Being a Gay Christian

Here are my struggles to reconcile my religion & sexual orientation. I used to think that being a Christian and being gay were mutually exclusive. God revealed to me that I am his child, created Just As I Am. God’s awesome gift comes with challenges, yet opportunities to share the good news to many who have rejected religion. Or who have suppressed their sexuality to keep their religion. I welcome this ministry and the unbelievable strength he gives me to do it.


I'm gay and while that does tell you which gender I want to fall in love with, it tells you nothing about my lifestyle. As you read you'll learn about that.

Sunday, September 09, 2007

Hardness of Heart

The Bible speaks of the hard-heartedness of people. That is the one thing I thing every person can personally be involved with. It is epidemic in our society and in our churches. People hurting other people becuase of their own biases or indifferences and dearth of empathy.

I assume people are hard-hearted in their attempt to maintain a purity, whether in the processes we use to live our lives or in the dogmas used to manage faith. These people are often termed as mean-spirited and some can be very angry and vindictive.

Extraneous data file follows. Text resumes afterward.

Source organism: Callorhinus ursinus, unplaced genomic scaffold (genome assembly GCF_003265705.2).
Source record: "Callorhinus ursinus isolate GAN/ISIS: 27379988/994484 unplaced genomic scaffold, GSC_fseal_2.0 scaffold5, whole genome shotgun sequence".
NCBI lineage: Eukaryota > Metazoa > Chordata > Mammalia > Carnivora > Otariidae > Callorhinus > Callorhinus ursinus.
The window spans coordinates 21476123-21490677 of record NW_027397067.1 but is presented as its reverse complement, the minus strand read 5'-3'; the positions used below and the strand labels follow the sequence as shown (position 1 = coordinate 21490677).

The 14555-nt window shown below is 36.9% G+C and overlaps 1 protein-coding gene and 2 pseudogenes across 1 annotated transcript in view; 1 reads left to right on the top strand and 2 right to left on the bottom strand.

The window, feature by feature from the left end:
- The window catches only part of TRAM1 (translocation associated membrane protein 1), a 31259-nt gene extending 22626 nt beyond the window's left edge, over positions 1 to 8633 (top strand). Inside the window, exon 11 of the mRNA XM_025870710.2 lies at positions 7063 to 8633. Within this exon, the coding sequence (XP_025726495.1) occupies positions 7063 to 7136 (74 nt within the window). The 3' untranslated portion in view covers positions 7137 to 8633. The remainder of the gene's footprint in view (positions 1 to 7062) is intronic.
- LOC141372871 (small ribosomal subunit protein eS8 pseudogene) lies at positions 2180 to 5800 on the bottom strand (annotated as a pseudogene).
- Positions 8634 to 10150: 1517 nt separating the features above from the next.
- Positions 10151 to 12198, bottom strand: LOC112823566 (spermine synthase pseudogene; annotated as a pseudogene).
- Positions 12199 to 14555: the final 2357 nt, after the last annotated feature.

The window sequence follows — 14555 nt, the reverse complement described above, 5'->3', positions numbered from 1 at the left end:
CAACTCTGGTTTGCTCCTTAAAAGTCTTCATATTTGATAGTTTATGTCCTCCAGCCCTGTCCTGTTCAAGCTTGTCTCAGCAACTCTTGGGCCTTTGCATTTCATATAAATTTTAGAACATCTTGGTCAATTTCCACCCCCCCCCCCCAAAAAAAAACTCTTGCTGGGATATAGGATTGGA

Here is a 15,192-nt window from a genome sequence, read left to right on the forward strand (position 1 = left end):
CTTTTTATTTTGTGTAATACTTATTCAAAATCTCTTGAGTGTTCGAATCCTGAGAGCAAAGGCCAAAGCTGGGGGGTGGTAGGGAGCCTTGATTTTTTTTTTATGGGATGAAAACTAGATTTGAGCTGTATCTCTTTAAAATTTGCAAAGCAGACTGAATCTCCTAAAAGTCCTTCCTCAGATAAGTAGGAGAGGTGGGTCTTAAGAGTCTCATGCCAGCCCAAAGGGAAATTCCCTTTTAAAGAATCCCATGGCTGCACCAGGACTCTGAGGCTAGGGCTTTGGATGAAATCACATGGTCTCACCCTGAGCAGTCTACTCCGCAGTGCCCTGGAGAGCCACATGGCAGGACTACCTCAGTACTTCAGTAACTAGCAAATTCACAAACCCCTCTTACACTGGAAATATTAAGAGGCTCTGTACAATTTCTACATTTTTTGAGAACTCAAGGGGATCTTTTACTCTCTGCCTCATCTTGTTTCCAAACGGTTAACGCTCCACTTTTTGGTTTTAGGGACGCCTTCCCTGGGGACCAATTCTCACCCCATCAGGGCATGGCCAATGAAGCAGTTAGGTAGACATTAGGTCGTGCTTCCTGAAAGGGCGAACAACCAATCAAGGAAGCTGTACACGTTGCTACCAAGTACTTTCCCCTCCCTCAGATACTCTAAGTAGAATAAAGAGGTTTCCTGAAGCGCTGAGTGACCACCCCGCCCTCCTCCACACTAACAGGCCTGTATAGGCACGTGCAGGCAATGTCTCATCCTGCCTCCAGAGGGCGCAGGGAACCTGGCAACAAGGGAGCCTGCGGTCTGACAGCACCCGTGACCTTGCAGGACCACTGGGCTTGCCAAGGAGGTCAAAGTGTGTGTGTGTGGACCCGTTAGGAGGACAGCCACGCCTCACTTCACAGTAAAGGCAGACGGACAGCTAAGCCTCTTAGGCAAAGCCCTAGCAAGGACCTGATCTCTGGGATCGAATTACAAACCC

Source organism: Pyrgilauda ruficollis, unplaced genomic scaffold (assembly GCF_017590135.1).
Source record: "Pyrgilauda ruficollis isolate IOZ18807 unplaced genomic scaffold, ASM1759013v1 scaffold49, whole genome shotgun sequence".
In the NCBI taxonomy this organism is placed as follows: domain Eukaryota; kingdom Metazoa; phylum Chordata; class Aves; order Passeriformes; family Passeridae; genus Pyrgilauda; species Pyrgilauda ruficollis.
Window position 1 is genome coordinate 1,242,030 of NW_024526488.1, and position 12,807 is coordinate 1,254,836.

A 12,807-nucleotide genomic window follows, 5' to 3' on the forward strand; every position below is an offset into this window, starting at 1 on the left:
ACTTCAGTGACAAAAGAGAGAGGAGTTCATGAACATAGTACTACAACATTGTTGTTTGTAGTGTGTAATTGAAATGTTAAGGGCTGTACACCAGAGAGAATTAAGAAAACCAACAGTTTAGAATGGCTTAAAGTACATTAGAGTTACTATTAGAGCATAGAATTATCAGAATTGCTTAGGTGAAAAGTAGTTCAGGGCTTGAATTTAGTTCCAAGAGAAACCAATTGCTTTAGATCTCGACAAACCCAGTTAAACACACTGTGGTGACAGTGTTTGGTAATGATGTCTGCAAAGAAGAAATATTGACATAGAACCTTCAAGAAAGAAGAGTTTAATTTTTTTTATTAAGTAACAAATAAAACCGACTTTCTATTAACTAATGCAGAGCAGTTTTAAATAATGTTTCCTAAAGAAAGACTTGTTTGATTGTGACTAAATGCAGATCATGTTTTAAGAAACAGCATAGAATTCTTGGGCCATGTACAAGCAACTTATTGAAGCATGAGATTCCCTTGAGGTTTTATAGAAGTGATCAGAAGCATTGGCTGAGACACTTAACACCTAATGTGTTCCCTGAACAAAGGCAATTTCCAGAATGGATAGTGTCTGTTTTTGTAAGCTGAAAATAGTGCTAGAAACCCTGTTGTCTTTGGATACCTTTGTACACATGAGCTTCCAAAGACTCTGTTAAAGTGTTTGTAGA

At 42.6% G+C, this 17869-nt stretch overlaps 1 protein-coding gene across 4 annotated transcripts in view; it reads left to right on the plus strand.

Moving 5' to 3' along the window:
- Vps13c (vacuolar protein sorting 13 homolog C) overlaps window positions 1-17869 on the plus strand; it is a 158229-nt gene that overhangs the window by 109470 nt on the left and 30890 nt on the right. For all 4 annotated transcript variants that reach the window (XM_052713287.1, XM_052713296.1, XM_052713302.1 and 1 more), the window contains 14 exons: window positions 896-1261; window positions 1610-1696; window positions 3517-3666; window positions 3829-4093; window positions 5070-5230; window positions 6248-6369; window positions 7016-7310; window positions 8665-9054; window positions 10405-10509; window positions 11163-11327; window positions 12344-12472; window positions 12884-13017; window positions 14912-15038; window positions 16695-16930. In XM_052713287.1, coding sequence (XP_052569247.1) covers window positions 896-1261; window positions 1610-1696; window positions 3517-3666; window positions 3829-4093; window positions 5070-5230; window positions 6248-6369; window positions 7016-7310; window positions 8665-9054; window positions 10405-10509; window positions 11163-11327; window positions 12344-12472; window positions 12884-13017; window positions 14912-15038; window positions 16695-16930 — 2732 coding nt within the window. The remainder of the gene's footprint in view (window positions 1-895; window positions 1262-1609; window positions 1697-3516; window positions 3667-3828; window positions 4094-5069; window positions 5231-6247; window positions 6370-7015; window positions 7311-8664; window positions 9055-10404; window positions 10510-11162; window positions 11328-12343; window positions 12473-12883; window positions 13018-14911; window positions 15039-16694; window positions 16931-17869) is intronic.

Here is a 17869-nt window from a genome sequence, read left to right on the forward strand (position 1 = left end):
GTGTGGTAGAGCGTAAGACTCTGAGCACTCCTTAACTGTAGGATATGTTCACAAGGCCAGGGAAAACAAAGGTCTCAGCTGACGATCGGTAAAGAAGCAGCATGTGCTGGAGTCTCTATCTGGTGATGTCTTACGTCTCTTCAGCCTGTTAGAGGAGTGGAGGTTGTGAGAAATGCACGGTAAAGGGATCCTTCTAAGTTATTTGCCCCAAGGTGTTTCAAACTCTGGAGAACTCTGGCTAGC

I was saddened by the recent passing of Lucciano Pavarotti. Not only a great singer, he seemed from what I could see, to be a genuinely happy man. Reading about his funeral, I saw what a beautiful service had been given him full of music and the love of those around him.

Then I read this...

That Pavarotti — a divorced man who had a child out of wedlock — was given public viewing and a funeral in the cathedral spurred some debate here. A Modena parish priest, the Rev. Giorgio Bellei, told Corriere della Sera that the move amounted to "profanation of the temple." Other critics noted that last year the church refused to grant a religious funeral to a paralyzed man who had a doctor disconnect his respirator.

The hard-heartedness of the church in these situations amazes me. Churches are not monuments to righteousness. They are places for ordinary struggling people to find God. They should always be a refuge, warm and welcoming. Instead, so many have become closed communities where those deemed less than perfect in behavior or attitude are shut out.

Mean-spirited actions are what drive people from a church. One heartless act will counter hundreds of welcoming ones.

As I see it, we have a choice to be bitter, selfish and angry or magnanimous and welcoming.


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